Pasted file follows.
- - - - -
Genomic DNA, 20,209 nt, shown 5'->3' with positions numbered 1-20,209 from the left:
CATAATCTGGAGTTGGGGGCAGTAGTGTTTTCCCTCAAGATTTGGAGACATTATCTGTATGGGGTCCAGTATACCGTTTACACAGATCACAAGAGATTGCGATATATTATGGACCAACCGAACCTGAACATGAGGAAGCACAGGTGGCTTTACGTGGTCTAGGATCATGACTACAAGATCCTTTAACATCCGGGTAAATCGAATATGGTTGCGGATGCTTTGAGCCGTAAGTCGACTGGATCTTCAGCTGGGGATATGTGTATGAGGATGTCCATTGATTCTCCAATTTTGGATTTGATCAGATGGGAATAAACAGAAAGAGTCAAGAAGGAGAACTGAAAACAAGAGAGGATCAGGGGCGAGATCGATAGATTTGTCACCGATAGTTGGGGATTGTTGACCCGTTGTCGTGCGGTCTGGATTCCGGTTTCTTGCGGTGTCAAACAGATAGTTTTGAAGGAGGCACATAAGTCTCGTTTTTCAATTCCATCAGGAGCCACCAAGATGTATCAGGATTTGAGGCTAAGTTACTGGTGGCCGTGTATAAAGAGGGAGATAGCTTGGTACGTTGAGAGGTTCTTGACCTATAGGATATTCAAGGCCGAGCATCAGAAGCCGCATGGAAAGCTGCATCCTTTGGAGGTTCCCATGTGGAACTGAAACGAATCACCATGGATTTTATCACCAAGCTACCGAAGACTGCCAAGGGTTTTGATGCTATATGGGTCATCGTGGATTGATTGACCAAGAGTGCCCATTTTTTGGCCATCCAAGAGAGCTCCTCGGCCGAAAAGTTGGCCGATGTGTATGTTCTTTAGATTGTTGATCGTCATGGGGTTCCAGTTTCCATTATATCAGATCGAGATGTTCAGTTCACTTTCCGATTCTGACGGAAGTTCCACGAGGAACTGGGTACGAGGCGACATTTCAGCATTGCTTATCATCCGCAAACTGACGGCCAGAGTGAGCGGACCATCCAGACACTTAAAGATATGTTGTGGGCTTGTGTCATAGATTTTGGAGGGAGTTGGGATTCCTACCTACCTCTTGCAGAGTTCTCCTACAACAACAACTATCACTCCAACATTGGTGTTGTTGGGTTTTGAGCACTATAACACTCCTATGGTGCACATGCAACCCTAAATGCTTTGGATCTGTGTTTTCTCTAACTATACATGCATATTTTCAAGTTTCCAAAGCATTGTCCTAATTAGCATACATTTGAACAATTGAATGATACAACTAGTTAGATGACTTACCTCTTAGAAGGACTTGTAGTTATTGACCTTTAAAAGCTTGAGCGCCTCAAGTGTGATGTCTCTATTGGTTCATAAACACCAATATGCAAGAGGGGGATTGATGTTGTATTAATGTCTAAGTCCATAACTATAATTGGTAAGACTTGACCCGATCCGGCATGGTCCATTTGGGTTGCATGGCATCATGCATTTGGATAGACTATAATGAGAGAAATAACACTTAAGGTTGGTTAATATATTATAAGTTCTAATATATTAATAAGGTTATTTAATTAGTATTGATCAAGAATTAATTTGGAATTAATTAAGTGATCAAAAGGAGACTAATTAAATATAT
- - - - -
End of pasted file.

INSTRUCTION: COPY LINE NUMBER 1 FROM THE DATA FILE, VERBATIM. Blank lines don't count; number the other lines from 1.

Genomic DNA, 20,209 nt, shown 5'->3' with positions numbered 1-20,209 from the left: